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At The Tents

Isaac Mizrahi February 18th, 2010 — Today, Isaac Mizrahi was my last show ever (!) at the Bryant Park tents. It’s incredible to think the BP Tents will be no more. (As the whole world knows by now, the NY shows are moving up to Lincoln Center next season to free up BP “for the people” as the city wanted.)

I really can’t say enough good things about what amazing venue BP has been for the last 18 years for New York fashion– central, easy to get to, organized, glamorous, comfortable, fun and a real luxury to have, especially knowing the scattered, late-running, transportation and crowd control nightmare the NY shows used to be when I first became an editor. BP has been the center of the fashion universe for two weeks every year since then and it has cemented the polish, poise and presentation of many a designer, including some of the biggest names out there right now. Its catwalks readied these designers for the bigger world stage, and many literally grew up right under the granite lobby fountain there.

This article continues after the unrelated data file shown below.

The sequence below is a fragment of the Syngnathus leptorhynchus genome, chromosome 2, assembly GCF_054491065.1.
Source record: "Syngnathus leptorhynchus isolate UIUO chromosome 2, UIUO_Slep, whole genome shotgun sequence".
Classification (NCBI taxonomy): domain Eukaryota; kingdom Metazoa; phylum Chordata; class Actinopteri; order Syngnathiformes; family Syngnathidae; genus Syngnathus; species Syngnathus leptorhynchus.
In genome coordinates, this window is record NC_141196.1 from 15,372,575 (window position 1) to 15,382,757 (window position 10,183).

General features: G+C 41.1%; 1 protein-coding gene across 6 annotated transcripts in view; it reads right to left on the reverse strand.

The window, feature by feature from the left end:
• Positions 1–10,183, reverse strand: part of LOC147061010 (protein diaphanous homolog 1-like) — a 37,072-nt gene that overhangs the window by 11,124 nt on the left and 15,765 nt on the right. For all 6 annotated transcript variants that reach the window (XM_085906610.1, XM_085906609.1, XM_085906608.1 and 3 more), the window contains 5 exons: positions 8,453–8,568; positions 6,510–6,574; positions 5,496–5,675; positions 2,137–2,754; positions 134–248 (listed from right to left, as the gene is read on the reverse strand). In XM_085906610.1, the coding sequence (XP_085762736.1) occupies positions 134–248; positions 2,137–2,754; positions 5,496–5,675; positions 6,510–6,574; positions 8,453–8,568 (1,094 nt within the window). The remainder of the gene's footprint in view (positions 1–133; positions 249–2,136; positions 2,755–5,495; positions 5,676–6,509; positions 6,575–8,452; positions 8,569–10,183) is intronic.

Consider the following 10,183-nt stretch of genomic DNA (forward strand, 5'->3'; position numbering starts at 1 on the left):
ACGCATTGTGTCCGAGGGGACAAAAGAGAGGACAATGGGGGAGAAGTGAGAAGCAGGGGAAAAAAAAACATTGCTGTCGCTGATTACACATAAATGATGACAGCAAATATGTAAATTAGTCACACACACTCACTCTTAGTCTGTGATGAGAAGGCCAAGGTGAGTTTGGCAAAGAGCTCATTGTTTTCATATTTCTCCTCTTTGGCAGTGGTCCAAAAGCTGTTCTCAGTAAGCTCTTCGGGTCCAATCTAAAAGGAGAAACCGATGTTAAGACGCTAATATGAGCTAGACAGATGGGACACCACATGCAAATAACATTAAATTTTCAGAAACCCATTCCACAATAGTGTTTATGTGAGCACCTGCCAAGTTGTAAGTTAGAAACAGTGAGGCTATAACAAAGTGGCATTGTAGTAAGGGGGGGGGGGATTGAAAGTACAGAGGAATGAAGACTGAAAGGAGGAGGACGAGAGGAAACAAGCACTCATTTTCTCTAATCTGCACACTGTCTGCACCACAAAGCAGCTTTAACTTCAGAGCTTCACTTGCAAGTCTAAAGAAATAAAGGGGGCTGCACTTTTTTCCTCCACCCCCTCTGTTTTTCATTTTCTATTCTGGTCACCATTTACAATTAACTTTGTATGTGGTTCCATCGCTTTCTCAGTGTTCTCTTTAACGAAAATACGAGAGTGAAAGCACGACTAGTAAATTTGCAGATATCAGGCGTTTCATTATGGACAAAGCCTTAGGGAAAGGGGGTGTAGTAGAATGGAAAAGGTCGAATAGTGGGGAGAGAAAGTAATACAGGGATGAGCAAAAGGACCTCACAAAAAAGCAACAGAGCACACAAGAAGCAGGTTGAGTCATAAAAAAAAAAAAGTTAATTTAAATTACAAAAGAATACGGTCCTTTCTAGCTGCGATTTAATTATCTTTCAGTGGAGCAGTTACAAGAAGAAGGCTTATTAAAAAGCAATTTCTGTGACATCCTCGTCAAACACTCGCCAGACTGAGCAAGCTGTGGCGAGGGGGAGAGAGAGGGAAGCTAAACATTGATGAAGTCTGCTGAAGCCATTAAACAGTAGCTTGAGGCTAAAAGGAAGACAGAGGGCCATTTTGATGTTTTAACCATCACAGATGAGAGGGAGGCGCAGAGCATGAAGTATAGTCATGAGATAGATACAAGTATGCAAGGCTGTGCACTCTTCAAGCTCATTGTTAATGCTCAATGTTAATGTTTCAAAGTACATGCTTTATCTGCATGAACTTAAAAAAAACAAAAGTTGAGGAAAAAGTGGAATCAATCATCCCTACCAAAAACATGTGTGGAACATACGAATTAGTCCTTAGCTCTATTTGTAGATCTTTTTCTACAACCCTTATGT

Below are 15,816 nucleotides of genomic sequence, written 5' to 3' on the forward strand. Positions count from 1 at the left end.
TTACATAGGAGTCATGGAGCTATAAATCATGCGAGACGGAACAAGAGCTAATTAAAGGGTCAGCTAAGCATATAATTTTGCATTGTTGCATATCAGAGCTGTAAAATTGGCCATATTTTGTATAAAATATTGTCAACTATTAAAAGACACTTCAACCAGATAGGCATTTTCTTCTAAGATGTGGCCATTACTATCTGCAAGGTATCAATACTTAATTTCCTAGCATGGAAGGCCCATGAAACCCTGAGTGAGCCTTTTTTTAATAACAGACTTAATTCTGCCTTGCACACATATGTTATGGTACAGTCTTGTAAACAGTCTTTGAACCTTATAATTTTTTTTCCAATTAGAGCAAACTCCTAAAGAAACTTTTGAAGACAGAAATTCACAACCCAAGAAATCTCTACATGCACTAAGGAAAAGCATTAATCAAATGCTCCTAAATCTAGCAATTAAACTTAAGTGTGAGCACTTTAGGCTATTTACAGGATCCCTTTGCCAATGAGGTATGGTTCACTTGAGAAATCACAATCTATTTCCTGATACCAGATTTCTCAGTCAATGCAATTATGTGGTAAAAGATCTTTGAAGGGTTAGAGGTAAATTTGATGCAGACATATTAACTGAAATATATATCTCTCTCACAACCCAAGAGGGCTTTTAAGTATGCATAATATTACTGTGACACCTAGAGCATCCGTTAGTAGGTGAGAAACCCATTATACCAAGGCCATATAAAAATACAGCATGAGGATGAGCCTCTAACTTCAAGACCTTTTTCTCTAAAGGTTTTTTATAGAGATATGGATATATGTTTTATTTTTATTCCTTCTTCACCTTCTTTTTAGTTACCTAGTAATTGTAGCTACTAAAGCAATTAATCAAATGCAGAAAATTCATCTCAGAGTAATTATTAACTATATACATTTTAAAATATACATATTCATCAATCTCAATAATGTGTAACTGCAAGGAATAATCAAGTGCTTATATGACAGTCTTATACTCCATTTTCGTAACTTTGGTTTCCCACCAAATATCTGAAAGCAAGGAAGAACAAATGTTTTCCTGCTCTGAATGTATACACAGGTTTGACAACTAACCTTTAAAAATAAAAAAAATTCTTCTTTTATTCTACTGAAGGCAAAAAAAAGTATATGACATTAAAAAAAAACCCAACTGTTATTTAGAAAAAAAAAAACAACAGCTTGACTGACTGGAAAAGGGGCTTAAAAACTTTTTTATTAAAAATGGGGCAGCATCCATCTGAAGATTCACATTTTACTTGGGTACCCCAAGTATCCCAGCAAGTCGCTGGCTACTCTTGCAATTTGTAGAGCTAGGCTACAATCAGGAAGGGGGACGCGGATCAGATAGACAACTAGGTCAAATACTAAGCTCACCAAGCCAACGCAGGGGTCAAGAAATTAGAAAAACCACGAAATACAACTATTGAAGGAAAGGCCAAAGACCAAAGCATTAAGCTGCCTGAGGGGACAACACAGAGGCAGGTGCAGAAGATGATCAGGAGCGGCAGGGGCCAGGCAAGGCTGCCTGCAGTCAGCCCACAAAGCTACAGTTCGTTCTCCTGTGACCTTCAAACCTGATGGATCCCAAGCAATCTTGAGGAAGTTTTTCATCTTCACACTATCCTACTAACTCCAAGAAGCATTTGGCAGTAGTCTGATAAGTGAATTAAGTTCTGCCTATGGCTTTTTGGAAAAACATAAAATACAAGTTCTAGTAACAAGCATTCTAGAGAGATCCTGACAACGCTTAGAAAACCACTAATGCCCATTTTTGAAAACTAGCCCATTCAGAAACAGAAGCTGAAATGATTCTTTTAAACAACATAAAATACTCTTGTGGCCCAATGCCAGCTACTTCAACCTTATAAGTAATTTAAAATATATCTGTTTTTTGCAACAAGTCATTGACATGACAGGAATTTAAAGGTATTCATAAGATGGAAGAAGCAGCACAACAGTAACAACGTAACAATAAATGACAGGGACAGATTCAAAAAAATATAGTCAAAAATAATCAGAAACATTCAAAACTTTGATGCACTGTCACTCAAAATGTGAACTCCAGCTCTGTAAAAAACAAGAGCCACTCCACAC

One of those was certainly Isaac Mizrahi himself, who began his company in 1988, but reached a new level of finesse as a designer with his mid-nineties collections and large audience presentations at the Tents. And no one appreciates a quintessentially New York story like the tents more than Isaac, who’s a real native New Yorker and New York storyteller himself. (Can’t you just see him in a musical about BP Fashion Week “Under The Fountain” ?) And, this Fall 2010 collection of his was an ode to New York and another park he loves – specifically Central Park.